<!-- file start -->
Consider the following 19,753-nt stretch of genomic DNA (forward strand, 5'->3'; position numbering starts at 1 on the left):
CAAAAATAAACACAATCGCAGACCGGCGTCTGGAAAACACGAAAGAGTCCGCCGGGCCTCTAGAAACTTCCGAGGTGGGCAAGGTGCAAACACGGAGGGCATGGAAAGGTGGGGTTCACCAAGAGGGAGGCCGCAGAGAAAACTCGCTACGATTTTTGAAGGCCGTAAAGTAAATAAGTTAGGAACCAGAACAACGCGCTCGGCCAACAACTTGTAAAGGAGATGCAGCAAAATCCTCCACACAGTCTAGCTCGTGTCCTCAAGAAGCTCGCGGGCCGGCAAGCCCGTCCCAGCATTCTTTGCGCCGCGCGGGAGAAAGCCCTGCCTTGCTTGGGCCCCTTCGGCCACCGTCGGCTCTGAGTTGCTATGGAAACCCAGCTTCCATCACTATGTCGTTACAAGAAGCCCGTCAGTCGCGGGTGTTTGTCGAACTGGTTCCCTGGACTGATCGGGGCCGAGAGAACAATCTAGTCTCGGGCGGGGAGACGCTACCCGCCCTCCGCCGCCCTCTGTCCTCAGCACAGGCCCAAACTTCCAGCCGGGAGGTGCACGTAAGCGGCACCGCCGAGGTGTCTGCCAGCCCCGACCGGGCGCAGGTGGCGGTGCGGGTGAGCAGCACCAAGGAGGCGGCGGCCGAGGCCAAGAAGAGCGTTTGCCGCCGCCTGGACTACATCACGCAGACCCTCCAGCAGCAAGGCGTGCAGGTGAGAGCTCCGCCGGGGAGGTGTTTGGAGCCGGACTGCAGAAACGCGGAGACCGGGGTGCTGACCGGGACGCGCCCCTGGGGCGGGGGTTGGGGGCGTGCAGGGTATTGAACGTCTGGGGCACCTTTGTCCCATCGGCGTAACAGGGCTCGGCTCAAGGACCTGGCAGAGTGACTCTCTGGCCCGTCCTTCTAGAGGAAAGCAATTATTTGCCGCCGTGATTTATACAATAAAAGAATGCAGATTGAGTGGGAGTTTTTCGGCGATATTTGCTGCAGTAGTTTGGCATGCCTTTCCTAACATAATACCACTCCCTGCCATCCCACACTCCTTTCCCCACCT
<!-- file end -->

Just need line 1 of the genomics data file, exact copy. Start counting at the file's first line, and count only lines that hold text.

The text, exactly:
Consider the following 19,753-nt stretch of genomic DNA (forward strand, 5'->3'; position numbering starts at 1 on the left):